When moving abroad, most Hungarians may feel daunted by the prospect of being surrounded by foreign cultures and traditions 24/7. Many bring personal objects from Hungary to customise their new home. We have collected some of the objects that Hungarians abroad find important to have in their new dwellings.
When discussing objects from Hungary, home blessings came up in the majority of cases. They usually hang in the hallway or the kitchen in a traditional Hungarian dwelling. The blessing has the following translation:
“Where there is faith, there’s love
Where there is love, there’s peace
Where there is peace, there’s blessing
Where there is blessing, God’s there
Where God is, there is no need.”
When asked why it is so important, Hungarians simply said it was something that just “belongs” to a Hungarian home. Sometimes, a tradition is so intimately intertwined with a culture that it does not have an explanation.
Hungarian and Székely flags are also popular in Hungarian homes and institutions abroad. They can come in all shapes and sizes; Hungarians mentioned that they have red-white-green ribbons on suitcases and in their cars. These subtly hint at the owner’s Hungarian heritage, although some non-Hungarians have assumed these to be representing Italian culture.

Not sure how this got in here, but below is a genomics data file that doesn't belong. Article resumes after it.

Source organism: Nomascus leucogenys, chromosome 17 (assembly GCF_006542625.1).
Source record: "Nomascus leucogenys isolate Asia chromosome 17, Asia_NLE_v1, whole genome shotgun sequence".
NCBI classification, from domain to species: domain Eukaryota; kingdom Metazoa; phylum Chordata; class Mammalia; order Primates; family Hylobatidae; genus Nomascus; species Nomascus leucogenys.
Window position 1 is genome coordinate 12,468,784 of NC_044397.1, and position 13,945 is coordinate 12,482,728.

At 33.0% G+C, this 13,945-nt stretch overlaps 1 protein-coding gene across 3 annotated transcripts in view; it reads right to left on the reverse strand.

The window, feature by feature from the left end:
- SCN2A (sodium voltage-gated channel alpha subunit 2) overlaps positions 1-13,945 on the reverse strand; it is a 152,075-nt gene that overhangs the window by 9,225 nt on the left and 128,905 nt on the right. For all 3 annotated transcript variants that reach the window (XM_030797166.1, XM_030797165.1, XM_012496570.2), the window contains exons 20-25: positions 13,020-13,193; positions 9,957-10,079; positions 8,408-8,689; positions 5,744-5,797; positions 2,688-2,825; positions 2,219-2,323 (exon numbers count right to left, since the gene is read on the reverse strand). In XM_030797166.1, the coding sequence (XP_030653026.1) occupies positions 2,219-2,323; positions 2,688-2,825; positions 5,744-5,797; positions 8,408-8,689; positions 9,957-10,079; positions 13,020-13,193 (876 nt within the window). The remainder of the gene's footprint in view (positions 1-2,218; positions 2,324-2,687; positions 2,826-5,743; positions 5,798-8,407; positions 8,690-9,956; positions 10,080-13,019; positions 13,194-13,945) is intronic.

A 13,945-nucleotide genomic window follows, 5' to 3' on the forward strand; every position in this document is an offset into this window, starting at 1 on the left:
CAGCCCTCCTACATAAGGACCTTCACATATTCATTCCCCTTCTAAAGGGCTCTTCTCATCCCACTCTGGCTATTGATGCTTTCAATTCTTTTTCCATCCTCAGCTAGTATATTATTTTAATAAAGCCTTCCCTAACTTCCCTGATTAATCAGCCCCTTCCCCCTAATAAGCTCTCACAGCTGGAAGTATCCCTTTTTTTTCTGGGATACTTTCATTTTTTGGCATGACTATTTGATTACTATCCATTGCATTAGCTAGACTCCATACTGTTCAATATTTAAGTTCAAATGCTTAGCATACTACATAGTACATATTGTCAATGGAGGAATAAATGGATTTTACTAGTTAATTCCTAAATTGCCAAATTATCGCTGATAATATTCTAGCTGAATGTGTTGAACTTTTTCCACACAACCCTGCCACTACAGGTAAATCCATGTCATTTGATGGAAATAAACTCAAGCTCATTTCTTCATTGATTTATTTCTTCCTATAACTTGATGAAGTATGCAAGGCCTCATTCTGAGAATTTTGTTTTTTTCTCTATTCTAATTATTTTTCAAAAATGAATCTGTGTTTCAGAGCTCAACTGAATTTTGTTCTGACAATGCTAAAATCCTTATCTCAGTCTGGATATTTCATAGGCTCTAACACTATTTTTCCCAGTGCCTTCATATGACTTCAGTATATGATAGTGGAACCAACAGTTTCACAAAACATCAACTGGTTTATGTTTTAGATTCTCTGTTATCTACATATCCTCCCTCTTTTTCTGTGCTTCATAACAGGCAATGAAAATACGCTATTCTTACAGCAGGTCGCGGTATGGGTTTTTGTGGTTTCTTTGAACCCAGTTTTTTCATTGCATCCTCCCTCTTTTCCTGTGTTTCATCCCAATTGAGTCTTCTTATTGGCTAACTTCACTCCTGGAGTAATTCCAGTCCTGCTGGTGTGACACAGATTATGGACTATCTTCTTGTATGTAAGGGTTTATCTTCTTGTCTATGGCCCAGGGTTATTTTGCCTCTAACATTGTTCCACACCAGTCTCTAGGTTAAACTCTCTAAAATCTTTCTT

Hungarian flags appear to be the go-to object to represent Hungarian culture. People display them in their homes more so than Hungarians living in Hungary. The Hungarian community centre called Szent István House has multiple flags in its inner hall.
Hungarians living in the UK have expressed their discontent with British cuisine. They regard it as too bland and believe it is not seasoned enough. To compensate, Hungarians take spices with them to their new homes. This may be goulash seasoning, paprika and garlic spread. While these are common commodities in Hungary, they are very difficult to come by in some countries such as the UK.
All of the discussed objects carry special meaning to the Hungarians abroad who possess them. However, they have stressed their importance in representing their culture as well. They let non-Hungarian visitors to their homes know that they have stepped into a Hungarian dwelling.